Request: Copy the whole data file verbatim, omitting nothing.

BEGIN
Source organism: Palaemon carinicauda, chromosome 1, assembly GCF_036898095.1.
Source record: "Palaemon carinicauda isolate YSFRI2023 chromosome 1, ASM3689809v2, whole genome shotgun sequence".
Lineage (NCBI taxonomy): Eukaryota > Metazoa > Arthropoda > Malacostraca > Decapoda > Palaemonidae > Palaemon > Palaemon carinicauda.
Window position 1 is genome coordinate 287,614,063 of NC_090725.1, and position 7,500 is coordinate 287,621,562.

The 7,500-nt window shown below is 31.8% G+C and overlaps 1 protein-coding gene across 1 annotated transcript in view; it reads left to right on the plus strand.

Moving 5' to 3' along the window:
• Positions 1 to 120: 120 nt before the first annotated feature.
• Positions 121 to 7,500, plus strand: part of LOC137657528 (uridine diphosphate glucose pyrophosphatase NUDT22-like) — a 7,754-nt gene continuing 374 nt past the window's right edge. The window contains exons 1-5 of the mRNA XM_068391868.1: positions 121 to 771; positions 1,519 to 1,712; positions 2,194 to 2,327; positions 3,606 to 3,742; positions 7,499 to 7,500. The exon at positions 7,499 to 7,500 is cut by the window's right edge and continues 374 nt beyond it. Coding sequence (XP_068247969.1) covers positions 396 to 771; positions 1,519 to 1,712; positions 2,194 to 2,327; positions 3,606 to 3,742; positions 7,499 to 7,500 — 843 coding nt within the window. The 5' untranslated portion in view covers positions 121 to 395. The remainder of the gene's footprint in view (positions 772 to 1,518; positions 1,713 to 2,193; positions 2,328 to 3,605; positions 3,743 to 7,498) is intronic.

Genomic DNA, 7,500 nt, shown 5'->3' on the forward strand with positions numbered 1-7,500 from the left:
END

Source organism: Palaemon carinicauda, chromosome 1, assembly GCF_036898095.1.
Source record: "Palaemon carinicauda isolate YSFRI2023 chromosome 1, ASM3689809v2, whole genome shotgun sequence".
Lineage (NCBI taxonomy): Eukaryota > Metazoa > Arthropoda > Malacostraca > Decapoda > Palaemonidae > Palaemon > Palaemon carinicauda.
Window position 1 is genome coordinate 287,614,063 of NC_090725.1, and position 7,500 is coordinate 287,621,562.

The 7,500-nt window shown below is 31.8% G+C and overlaps 1 protein-coding gene across 1 annotated transcript in view; it reads left to right on the plus strand.

Moving 5' to 3' along the window:
• Positions 1 to 120: 120 nt before the first annotated feature.
• Positions 121 to 7,500, plus strand: part of LOC137657528 (uridine diphosphate glucose pyrophosphatase NUDT22-like) — a 7,754-nt gene continuing 374 nt past the window's right edge. The window contains exons 1-5 of the mRNA XM_068391868.1: positions 121 to 771; positions 1,519 to 1,712; positions 2,194 to 2,327; positions 3,606 to 3,742; positions 7,499 to 7,500. The exon at positions 7,499 to 7,500 is cut by the window's right edge and continues 374 nt beyond it. Coding sequence (XP_068247969.1) covers positions 396 to 771; positions 1,519 to 1,712; positions 2,194 to 2,327; positions 3,606 to 3,742; positions 7,499 to 7,500 — 843 coding nt within the window. The 5' untranslated portion in view covers positions 121 to 395. The remainder of the gene's footprint in view (positions 772 to 1,518; positions 1,713 to 2,193; positions 2,328 to 3,605; positions 3,743 to 7,498) is intronic.

Genomic DNA, 7,500 nt, shown 5'->3' on the forward strand with positions numbered 1-7,500 from the left: